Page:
Anna Christie was a trailblazing 20th century drama including much what O'Neill had on his mind, from the nature of a man who goes to sea, to feminism, to psychological dysfunction.
Anna is reunited after a gap of 15 years with her father Chris, an old Scandinavian salt and now captain of a Provincetown coal barge. The battered Anna has sought out the Swedish seafaring father she has not seen since she was sent, aged five, to the supposed protection of relatives.
Overall, there's the sense that the wheel of fate is spinning in the background somewhere, out of anybody's control. And things aren't going to turn out well.
What neither Chris nor Mat Burke, a shipwrecked Irish stoker who falls instantly in love with her, realize is that Anna has been working as a Minnesota prostitute.
Chris and Mat fight for spiritual possession of her.
Mat wants to marry Anna. Her father does not want her to marry any sailor, and Anna doesn't want either of them to think they're in charge of her.
As the play moves on, Anna reveals the truth about her life: that she was raped, and soon after became a prostitute.
Mat gets furious, and he and Chris leave as they reject her with equal forcefulness.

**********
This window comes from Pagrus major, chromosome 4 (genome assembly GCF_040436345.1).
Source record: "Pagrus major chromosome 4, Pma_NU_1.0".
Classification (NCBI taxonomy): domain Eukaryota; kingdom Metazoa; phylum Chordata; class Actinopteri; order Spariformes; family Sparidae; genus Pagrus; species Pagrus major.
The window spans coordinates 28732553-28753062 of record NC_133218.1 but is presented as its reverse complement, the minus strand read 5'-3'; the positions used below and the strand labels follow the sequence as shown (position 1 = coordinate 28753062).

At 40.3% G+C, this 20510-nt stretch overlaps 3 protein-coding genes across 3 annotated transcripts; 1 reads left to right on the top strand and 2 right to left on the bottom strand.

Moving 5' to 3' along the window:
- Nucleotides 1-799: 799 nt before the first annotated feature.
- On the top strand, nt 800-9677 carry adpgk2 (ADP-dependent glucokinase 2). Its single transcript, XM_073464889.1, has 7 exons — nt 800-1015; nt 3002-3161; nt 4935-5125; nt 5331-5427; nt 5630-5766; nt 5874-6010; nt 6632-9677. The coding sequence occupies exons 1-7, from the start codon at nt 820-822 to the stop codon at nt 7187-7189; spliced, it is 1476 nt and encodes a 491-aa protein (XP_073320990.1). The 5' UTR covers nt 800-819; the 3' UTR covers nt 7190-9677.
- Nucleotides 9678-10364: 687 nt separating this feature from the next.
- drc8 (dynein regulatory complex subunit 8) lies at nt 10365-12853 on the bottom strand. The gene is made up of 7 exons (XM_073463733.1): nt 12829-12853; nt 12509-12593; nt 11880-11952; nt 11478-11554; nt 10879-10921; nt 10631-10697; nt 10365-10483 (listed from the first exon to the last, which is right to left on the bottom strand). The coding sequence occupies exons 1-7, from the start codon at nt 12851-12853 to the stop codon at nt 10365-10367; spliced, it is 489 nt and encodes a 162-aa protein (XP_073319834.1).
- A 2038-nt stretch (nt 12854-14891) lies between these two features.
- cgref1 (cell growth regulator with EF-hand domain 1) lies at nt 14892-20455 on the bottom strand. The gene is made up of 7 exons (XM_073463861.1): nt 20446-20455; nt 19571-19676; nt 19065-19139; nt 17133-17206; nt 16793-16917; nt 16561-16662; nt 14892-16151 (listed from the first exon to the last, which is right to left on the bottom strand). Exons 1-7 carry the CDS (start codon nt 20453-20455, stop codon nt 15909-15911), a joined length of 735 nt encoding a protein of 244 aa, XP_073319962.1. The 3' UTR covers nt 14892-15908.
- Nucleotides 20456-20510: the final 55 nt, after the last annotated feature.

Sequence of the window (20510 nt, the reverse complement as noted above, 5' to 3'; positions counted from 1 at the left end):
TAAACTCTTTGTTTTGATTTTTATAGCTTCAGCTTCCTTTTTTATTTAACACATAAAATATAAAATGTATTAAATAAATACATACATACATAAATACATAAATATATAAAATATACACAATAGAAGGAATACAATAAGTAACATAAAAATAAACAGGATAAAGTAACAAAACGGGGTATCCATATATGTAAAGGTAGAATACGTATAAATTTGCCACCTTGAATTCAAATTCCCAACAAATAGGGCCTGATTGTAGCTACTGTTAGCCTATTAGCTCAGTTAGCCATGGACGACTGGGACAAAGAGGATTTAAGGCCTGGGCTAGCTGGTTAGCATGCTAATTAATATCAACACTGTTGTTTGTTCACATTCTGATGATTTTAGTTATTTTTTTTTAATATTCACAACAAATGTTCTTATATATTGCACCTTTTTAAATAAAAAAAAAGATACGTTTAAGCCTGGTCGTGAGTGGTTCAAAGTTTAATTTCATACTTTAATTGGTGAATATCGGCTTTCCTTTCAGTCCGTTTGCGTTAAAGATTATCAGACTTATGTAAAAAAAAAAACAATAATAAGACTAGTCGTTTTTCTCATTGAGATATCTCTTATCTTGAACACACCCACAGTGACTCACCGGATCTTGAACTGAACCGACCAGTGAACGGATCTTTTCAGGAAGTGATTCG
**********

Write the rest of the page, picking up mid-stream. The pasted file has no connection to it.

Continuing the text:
With a modernity born of suffering, Anna makes the two insensitively sparring men look like moral dinosaurs, especially in the extraordinary scene where their reproving passivity goads her into a blazing exposure of the double standards by which these brothel-frequenting males live.
At the close, as Anna climbs to the top deck of her father's ship and gazes out over the waves, there's a strong mystical sense that the trio will be lucky ever to be reunited and that it's the destiny of this ex-hooker to be wedded not to a man, but to the ever-renewing sea.
EUGENE O'NEILL (1888 -1953) was an American playwright and Nobel laureate in Literature. O'Neill's plays were among the first to include speeches in American vernacular and involve characters on the fringes of society. His drama Long Day's Journey into Night is often included on the short list of the finest American plays of the 20th century, alongside Tennessee Williams's A Streetcar Named Desire and Arthur Miller's Death of a Salesman.